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21 July 2014 @ 07:32 pm
Communal living and me  
This post is inspired by an article I read entitled Two Couples, One Mortgage that I read earlier today, put up on Facebook, and got a bunch of comments on, so I figured I'd expand on what I thought about it.

I'm a pretty strong introvert, though a bit less now than when I had just moved back from Japan, and I also have a like of schedules and a desire to want to know how my days are going to go in advance. My typical response to someone wanting to do something the same day is to say no, even if it's just something simple like going out to dinner, and while I often override that impulse, head out, and have a good time anyway, any kind of changing plans that adds new things to my schedule closer than a few days in advance is pretty stressful[1]. So you'd think that I wouldn't be in the market for that kind of living plan at all, because a smaller household means it's easier to set all plans out in advance.

At the same time, though, one of my fondest memories of university was the ease with which I could see people if I wanted to. When I read the article, the main section that stood out to me was this one:
People talk a lot about how important it is to have privacy, but I’ve noticed that my own desire for privacy is sometimes more of an excuse not to take social risks. What I’ve learned from a decade of living with other people is that it is actually really good to have people in my life who see me in moments when I’m openly struggling—not just when I’m doing well. The times I would never post about on Facebook. But it’s usually those moments, when I probably most need to connect with friends, that I’m least likely to make plans to see them. Particularly for introverts like me, it’s easy if I’m feeling tired or discouraged to want to just escape by sitting at home and watching Netflix.
That's really applicable to me, though insert "video games" for Netflix. At university, I could sit in my room, but the cost of reaching out to other people was very low because almost all of us lived in the same building. And I did spend a lot of time in greyselke, t3chnomag3, and spacialk's room even when I was just reading my homework.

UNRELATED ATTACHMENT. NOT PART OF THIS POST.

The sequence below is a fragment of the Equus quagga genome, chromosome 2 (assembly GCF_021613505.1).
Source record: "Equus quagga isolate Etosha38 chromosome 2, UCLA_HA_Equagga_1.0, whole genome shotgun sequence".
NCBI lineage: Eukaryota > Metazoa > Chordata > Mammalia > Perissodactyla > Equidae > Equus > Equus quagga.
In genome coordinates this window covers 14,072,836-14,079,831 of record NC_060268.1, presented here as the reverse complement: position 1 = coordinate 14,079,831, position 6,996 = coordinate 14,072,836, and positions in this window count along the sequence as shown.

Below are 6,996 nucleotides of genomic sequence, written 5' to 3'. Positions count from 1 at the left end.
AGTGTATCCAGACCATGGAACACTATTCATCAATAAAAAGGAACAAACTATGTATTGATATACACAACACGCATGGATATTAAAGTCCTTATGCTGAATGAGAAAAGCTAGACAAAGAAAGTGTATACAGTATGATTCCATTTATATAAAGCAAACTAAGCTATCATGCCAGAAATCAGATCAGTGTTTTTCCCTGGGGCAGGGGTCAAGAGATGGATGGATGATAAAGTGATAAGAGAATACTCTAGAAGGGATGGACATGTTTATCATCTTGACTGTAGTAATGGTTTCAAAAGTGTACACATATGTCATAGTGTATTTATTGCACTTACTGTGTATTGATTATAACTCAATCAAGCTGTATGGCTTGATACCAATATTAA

Based on traveling around Chicago and attending various events, I've come up with a kind of line. If something is further than 20 minutes away door-to-door, it triggers that "Nah I'm good I'll just stay here" reflex that I have to overcome. Anything closer than that is fine, and I think the distane might extend even further away than that as long as it's entirely walking distance. I'm not sure why--maybe waiting for public transit makes me annoyed because it feels like I'm wasting time, whereas walking means I'm getting exercise and always moving toward my destination? That's just off the top of my head, though[2]. Anyway, suites around a common area, or even just apartments all in the same building, would obviously fall well within that line and might actually serve to make me more social.

The main thing I'd be worried about is people having other standards that hit my trigger points. Like, I tend to like things to be cleaner than softlykarou does, but if I end up outvoted, would I end up having to clean everything myself to match my standard of cleanliness[3], or would I end up with a constant low-grade state of annoyance? What about food. I have enough trouble getting the calories to keep myself fed now, and I'd feel bad crowding the fridge with a bunch of extra meat or cheese or eggs or yoghurt to fill out the remainder of my diet, not to mention the way I'd constantly be asking everything that's in the food because I write it all down in LoseIt. How about my habit of constantly listening to podcasts? I obviously can't do that in common areas, but how is it any better if I'm just sitting there in headphones all the time? I may be too rigid and spikey for that kind of communal living.

I guess that's only a problem with a communal dining/family area, though. I'd love the "apartments in the same building" model that would put softlykarou and I much closer to people. Though then we'd have to deal with where the building would be located...but admittedly that's a problem for any sort of living arrangement where it's more than one person. The rest of it all sounds grand, if I have the temperament for it.

[1]: I even get a little stressed when I write down what I'm eating for the day in LoseIt and then it gets changed. (^_^;)
[2]: And I'm not sure how that meshes with me greatly preferring public transit to driving because I can read on transit. I guess it's a question of relative annoyance.
[3]: This is the accord that softlykarou and I reached. I'm the one whining about it, so I'm the one who should do something about it. Q.E.D.
 
 
Current Mood: pensivepensive
Current Music: Cruxshadows - Leave Me Alone
 
 
 
ccamfieldccamfield on July 22nd, 2014 12:50 am (UTC)
I sympathize! I don't listen to podcasts when I'm at home, but I have some of the same feelings about not wanting my expected schedule-for-the-day to be disrupted. And inertia about going to see people if I've already gotten home, kind of thing.

Apartments in the same building, particularly if it was just a house split into apartments, would be pretty awesome.